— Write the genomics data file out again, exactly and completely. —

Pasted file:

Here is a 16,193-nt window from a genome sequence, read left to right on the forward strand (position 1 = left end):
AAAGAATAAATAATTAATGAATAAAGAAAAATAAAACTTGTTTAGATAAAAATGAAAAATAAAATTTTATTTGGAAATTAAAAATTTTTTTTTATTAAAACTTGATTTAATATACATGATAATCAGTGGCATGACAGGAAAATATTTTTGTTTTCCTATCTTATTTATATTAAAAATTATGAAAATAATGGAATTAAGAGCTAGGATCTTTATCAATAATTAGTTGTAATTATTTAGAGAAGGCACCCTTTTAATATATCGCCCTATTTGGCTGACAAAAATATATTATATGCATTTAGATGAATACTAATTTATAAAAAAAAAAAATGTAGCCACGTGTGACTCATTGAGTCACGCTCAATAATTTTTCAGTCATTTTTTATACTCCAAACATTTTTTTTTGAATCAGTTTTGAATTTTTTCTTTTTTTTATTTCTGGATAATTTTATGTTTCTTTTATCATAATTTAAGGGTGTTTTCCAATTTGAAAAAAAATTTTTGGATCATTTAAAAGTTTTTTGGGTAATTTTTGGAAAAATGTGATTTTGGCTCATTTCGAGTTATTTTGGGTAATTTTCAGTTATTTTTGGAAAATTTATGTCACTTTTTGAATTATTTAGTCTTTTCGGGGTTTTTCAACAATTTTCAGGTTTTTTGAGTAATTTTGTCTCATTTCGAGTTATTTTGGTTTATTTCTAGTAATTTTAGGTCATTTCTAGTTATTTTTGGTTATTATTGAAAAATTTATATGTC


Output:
Here is a 16,193-nt window from a genome sequence, read left to right on the forward strand (position 1 = left end):
AAAGAATAAATAATTAATGAATAAAGAAAAATAAAACTTGTTTAGATAAAAATGAAAAATAAAATTTTATTTGGAAATTAAAAATTTTTTTTTATTAAAACTTGATTTAATATACATGATAATCAGTGGCATGACAGGAAAATATTTTTGTTTTCCTATCTTATTTATATTAAAAATTATGAAAATAATGGAATTAAGAGCTAGGATCTTTATCAATAATTAGTTGTAATTATTTAGAGAAGGCACCCTTTTAATATATCGCCCTATTTGGCTGACAAAAATATATTATATGCATTTAGATGAATACTAATTTATAAAAAAAAAAAATGTAGCCACGTGTGACTCATTGAGTCACGCTCAATAATTTTTCAGTCATTTTTTATACTCCAAACATTTTTTTTTGAATCAGTTTTGAATTTTTTCTTTTTTTTATTTCTGGATAATTTTATGTTTCTTTTATCATAATTTAAGGGTGTTTTCCAATTTGAAAAAAAATTTTTGGATCATTTAAAAGTTTTTTGGGTAATTTTTGGAAAAATGTGATTTTGGCTCATTTCGAGTTATTTTGGGTAATTTTCAGTTATTTTTGGAAAATTTATGTCACTTTTTGAATTATTTAGTCTTTTCGGGGTTTTTCAACAATTTTCAGGTTTTTTGAGTAATTTTGTCTCATTTCGAGTTATTTTGGTTTATTTCTAGTAATTTTAGGTCATTTCTAGTTATTTTTGGTTATTATTGAAAAATTTATATGTC